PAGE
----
Thanks to the wretched Dog for forwarding this to my attention.
What the Riots In China Really Mean
Gordon G. Chang, 07.08.09, 1:45 PM ET
This week, rioting left scores dead in Urumqi, the capital of China's troubled Xinjiang region. The latest official death toll is 156, but that number undoubtedly understates the count of those killed. The disturbances are accurately portrayed as ethnic conflict--Turkic Uighurs against the dominant Hans--but they also say much about the general stability of the modern Chinese state.
That state says the Uighurs are "Chinese," but that's not true in any meaningful sense of the term. The Uighurs are, in fact, from different racial stock than the Han; they speak a different language, and they practice a religion few others in China follow. Of the 55 officially recognized minority groups in China, they stand out the most.
The Uighurs are a conquered people. In the 1940s, they had their own state, the East Turkestan Republic, for about half a decade. Mao Zedong, however, forcibly incorporated the short-lived nation into the People's Republic by sending the People's Liberation Army into Xinjiang.
As much as the Uighurs deserve to govern themselves again--and they most certainly do--almost no one thinks they will be able to resurrect the East Turkestan state. They have even lost their own homeland, as Beijing's policies encouraged the Han to populate Xinjiang. In the 1940s, Hans constituted about 5% of Xinjiang's population. Today, that number has increased to about 40%. In the capital of Urumqi, more than 70% of the residents are Hans. In short, the Uighurs are no match for the seemingly invincible Han-dominated state.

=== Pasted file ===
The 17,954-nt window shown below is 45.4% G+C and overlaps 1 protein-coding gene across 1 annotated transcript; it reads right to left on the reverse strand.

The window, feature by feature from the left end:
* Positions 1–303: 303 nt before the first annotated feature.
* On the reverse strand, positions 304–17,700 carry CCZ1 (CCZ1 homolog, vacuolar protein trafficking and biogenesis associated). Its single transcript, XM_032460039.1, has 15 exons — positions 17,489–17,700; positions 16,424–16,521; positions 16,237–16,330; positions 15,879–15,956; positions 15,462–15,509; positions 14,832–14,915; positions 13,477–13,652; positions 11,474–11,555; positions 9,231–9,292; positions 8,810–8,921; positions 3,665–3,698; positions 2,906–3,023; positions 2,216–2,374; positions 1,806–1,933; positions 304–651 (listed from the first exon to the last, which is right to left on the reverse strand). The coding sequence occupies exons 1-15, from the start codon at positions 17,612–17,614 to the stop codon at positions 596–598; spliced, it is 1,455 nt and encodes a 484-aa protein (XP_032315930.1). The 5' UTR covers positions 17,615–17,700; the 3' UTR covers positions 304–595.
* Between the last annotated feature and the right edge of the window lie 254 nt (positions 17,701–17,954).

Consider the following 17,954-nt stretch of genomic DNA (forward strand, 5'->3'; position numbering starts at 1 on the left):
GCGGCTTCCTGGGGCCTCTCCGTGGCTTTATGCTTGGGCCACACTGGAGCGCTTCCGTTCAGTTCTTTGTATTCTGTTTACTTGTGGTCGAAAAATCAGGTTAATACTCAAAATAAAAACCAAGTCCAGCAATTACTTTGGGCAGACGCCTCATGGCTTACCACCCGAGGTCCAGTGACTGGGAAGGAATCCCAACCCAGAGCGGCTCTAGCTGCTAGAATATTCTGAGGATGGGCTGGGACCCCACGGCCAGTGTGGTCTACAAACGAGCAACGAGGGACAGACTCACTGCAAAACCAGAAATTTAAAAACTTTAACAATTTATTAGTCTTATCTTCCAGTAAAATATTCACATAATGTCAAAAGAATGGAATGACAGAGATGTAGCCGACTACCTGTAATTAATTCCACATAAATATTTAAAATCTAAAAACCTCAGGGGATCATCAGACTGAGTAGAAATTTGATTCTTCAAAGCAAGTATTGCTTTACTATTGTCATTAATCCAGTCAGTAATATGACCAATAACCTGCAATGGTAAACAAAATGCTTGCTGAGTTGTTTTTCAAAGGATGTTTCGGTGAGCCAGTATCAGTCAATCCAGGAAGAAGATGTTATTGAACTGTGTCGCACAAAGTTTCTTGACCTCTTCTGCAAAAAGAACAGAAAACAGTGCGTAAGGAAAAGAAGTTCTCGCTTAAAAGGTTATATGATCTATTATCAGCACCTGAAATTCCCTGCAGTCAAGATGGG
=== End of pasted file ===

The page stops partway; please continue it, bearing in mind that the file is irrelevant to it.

Yet the riots of the last few days show just how vulnerable that Chinese state is, even in the face of apparently weak opponents. For one thing, according to one report, the disturbances came completely out of the blue for many. "There were no warning signs about the riots," said Tang Yan, a 21-year-old drug store employee who fled rampaging Uighurs in Urumqi. "No one expected it." What started as a silent, peaceful demonstration--over the failure of authorities to investigate the murders of Uighur factory workers in faraway Guangdong province--somehow turned into savagery in the streets of Urumqi's capital.
The chronology of events on Sunday is unclear, but it appears the gathering became a riot when police began to beat the protesters, even girls. There are, at this moment, so many grievances against the central government and the Communist Party that almost anything can spark an insurrection. And that's especially true when security forces overreact, as they appeared to do on Sunday.
Moreover, the disturbances, once they started, spread out from the capital city of Urumqi to remote Kashgar and possibly to Yarkand, Aksu, Khotan and Karamay as well. Beijing blocked the Internet and social networking sites after the demonstration turned violent. But in a modern society, even a centralized government cannot control every phone line and Web connection.